In our final refight, both sides were keen to apply the lessons of their previous experiences. Caesar delayed his flip-flop until turn 3, while Pompey advanced his legions all along the line. Reinforced by two legionary units led by Caesar himself, the veteran Gallic cavalry prevailed again over Pompey's horsemen with the help of two successful rally attempts by Caesar, and on turn 5 they curled round into the right rear of the enemy infantry line (as shown below). Meanwhile Caesar's legionaries held the line doggedly and looked forward to an enemy panic as the encirclement took effect.



It was not to be. The exhausted Gallic horsemen were countered by a single detached legionary unit, and by turn 7 both had been shattered and the threat removed. That same turn, Antony and Caesar finally broke the wings of the enemy infantry line after bitter fighting, but in the centre Pompey himself was prevailing, and on turn 9 (as shown below) he managed to surge forward against the remnants of Caesar's centre before the flank attacks could take full effect. The battle ended the following turn in an indecisive stand-off, but as regards game victory the result could not have been clearer - Pompey triumphed by 164 points to 105, well over double the margin needed for a major game victory.



All three refights replicated the counter-intuitive historical victory of Caesar's outnumbered flanking forces, and in none of them was Pompey able to translate his overall numerical superiority into a real battlefield victory. However, the experience did show that Caesar's army has its work cut out to limit its losses sufficiently to achieve a game victory under the standard calculation system, and this is a clear case for bidding for sides to modify the handicap as provided for in section 10.3 of the boardgame rules.

Interestingly, we were not the only people to run a Lost Battles refight at the Battle Day. Another group also used the Lost Battles system, but they tweaked this to add a more detailed refight of the crucial cavalry contest on the furthest of the three tables shown below under another rules set (Hail Caesar I believe), with the results fed back into the Lost Battles version. This obviously took longer than our own rapid multiple refights, but it is a fascinating and ingenious example of a hybrid approach. Next weekend at the big Salute show in London, we will be refighting another battle in which massive numerical superiority proved unavailing, namely the Seleucid defeat by the Romans at Magnesia in 190 BC.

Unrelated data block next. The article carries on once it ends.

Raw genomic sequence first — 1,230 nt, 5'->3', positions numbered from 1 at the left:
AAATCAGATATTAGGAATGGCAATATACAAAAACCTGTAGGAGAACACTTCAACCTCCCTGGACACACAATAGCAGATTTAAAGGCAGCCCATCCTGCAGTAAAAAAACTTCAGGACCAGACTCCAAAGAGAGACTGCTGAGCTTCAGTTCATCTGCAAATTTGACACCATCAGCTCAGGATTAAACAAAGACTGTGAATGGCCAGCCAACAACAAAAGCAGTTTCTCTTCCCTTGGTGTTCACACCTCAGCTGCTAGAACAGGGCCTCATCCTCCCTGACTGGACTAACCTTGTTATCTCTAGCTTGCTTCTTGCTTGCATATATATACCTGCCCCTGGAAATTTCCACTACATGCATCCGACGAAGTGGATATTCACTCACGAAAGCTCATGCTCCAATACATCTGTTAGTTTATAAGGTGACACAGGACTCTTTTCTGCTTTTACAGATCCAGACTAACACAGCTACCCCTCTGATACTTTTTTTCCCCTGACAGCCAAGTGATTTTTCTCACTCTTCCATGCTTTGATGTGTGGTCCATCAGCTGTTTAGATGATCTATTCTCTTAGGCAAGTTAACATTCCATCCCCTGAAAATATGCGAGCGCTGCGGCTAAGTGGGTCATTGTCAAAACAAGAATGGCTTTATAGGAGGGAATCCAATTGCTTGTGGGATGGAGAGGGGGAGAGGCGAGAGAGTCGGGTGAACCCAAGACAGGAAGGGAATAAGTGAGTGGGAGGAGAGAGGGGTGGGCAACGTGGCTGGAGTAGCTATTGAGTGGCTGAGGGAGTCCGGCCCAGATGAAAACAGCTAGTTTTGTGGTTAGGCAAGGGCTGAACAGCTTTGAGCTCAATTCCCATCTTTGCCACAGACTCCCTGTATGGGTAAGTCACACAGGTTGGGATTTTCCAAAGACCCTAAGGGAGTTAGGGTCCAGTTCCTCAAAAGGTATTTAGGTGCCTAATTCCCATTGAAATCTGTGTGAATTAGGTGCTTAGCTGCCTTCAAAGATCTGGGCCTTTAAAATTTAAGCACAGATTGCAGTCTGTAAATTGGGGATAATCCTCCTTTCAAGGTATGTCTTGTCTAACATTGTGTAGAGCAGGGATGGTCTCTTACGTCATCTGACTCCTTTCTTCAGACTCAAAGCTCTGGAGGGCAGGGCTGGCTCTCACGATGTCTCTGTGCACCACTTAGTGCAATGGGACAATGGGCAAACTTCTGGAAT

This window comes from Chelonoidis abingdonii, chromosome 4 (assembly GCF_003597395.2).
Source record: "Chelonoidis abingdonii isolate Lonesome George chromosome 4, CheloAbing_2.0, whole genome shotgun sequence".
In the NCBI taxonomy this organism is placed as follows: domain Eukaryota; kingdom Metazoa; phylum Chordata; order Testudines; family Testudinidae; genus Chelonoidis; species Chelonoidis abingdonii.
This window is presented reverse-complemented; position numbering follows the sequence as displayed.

24 
 Thumb up
3.00
 tip
 Hide
  • [+] Dice rolls
David Murray
United Kingdom
Driffield
flag msg tools
designer
badge
Avatar
mbmbmbmbmb
I concur -
3 
 Thumb up
 tip
 Hide
  • [+] Dice rolls
Andrew Hobley
United Kingdom
Andover
Hampshire
flag msg tools
Avatar
mbmbmbmbmb
I was Caesar / Pompey / Caesar in the battles. Two narrow victories (OK, one I did not live to see) and a shattering defeat means I think I come out on bottom. Alan, as Pompey, had awful dice in the first game, which did help my victory.

In the last game I am still not sure what went wrong - Phil said shifting troops across to bolster up a shaky sector was a bad move, but there must have been more than that. I won't forget the look of disbelief on Phil's face when he looked at the shattered Caesarean units and counted TEN! Shortly before that I had that sinking feeling of 'This is not going well - and there is no get out'

Many thanks to Phil for putting this on (and designing the system) and to Alan and Eric for being my opponents/allies.

And the final lesson - legionaries, its not enough to kill them, you have to knock them over as well!
3 
 Thumb up
 tip
 Hide
  • [+] Dice rolls
Front Page | Welcome | Contact | Privacy Policy | Terms of Service | Advertise | Support BGG | Feeds RSS
Geekdo, BoardGameGeek, the Geekdo logo, and the BoardGameGeek logo are trademarks of BoardGameGeek, LLC.